MADRID — After I walked into a cafe here six years ago I realized that the Spanish cafe is a place to meet and pass the time, an academic arena or a therapeutic refuge from life's eruptions beyond the sagging velvet draperies.
Also, it is a barometer of the times, a place where events of the past 24 hours--or 24 years--are painstakingly reviewed and realigned.
When I first frequented these cafes in the early 1980s they were polarized along political lines.
One day, in a cafe in the affluent barrio de Salamanca , which was then by fits and starts coming to terms with the "regrettable" demise of Francisco Franco, the Spanish dictator and general, I was reading El Pais, an upstart newspaper that was vigorously flexing its left-wing muscle.
I chalked up the harsh, curious stares that came my way to my unusual status as an unescorted woman--and a foreign one to boot.
But a Spanish friend explained that it was the newspaper I was reading that drew the glares; other patrons of that cafe read only the right-wing ABC.
Within a few years, however, democracy blunted the political edge of the Franco years, and cafe custom ceased to be dictated by politics.
The criterion for patronage became increasingly cultural, or socioeconomic. And cafes everywhere were catering to a more heterogeneous clientele.
Take Cafe Comercial, for example. It's in the Glorieta de Bilbao at the edge of the Malasana district, a bohemian barrio reminiscent of pre-gentrified Greenwich Village. This no-frills cafe was, in Franco's time, a hotbed of proletarian leftism.
Today, overflow punkers from Malasana, more concerned about hair color than politics, wave their stiff coiffures in heated conversation, while God-fearing grandmas in straight skirts and thick shoes gossip unruffled at adjoining tables.
One thing that hasn't changed, though, is the tertulia tradition, whose origins go back to groups of intellectuals who began to meet regularly at their favorite cafes.
Similar meetings in cafes all over town have been revived with a vengeance. The topics, of course, suit the times: the role of erotica throughout the ages, the importance of ecology, the evolution of parapsychology and just about anything you can think of.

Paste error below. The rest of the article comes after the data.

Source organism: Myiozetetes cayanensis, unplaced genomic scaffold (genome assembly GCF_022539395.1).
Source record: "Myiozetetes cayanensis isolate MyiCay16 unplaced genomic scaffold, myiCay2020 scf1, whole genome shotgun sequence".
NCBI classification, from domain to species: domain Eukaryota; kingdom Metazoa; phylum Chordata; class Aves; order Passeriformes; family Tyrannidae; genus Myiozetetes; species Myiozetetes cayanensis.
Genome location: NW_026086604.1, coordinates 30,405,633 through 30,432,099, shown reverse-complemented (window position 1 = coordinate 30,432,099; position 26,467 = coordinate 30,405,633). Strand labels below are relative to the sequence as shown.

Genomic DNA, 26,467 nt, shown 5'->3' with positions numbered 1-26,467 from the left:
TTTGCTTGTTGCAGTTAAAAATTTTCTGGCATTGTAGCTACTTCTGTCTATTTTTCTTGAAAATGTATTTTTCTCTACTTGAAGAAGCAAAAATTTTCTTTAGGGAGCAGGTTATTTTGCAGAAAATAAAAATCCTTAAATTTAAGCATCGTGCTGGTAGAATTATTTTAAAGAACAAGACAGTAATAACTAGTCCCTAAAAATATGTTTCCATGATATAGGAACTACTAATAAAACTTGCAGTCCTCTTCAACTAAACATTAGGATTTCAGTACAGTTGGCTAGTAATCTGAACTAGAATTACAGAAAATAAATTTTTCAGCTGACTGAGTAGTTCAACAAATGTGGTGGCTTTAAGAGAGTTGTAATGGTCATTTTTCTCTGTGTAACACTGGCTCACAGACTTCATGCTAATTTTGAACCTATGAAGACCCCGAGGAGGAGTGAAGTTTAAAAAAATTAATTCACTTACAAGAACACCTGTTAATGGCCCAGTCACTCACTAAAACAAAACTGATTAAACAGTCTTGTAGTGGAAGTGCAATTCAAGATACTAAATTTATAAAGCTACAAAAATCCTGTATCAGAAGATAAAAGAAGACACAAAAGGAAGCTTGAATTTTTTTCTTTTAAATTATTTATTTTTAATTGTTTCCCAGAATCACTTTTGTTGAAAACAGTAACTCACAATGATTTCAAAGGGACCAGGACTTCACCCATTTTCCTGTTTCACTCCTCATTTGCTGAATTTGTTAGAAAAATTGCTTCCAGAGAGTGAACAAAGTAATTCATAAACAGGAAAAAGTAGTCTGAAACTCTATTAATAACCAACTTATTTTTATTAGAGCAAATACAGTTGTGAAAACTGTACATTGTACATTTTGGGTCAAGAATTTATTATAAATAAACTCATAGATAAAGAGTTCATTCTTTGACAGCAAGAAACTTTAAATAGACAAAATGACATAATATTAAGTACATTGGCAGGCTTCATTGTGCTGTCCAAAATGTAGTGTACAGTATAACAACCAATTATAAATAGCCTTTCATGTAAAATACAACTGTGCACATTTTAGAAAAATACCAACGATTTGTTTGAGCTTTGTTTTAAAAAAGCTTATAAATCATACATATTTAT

Some newer cafes, hoping to capitalize on the resurgence of the tertulia trend, host art exhibitions or film screenings, with discussions afterward. These events are listed in the weekly Guia del Ocio, sold at newsstands.
Some tertulias, like upper-crust clubs, boast a close-knit camaraderie and require of prospective members a certain pedigree and "proper" letter of introduction.
Others of a more egalitarian nature welcome one and all into their pliant circle of experts and dilettantes. In either case the traditional hour of the tertulia continues to be 5 p.m.
In today's Spain there are cafes for the literati, for the film crowd, for pink-haired punks and for Mercedes-driving yuppies ("Youpees" in Spanish).
But while "in" spots come and go with collective caprice, some old-timers have weathered all manner of social storms.
In days gone by the legendary Cafe Gijon, Cafe Lion and El Espejo, all near Plaza de la Cibeles at the edge of the still-fashionable Salamanca area, were the stalwart, wood-paneled haunts of the aristocratic old-boy network.
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While the old boys still come around, now they rub elbows with growing numbers of trendy TV personalities, budding film makers, rock singers and gay artists and authors.
Just more than 100 years old, Cafe Gijon remains the premier Madrid cafe. Despite a recent face lift, an eminent gentility and fin-de-siecle flavor continue to spice the feisty colloquy that has always been its forte.
A new entry in the old plush-and-brass style is the Cafe de Oriente across from the Royal Palace.
Amid its beautifully orchestrated ambience of velvety romance, the lively conversations of municipal politicians, members of the Spanish National Symphony (who play at the Royal Theater across the street) and those who appreciate an outstanding Irish coffee, rhythmically pour out in a crescendo of flailing arms and a vigorous tossing of heads.
At the first sign of spring Madrid blossoms with open-air cafes. In recent years the Paseo de la Castellana, stretching north from the Plaza de la Cibeles into a concrete forest of corporate headquarters, has come under rampant cafe cultivation.
Each successive year its parade of terrazas gets longer. Even the opulent Hotel Ritz south of the Plaza de la Cibeles is in on the act. Its outdoor terrace garden is open to the public.
To keep up with their trendy new neighbors, veterans such as El Espejo have jazzed up their own outdoor offerings. Last summer, for example, El Espejo treated patrons to the polkas and waltzes of a live string quartet.
And I can't help wondering if the ubiquitous presence of buskers alongside Terraza Teide is sheer coincidence.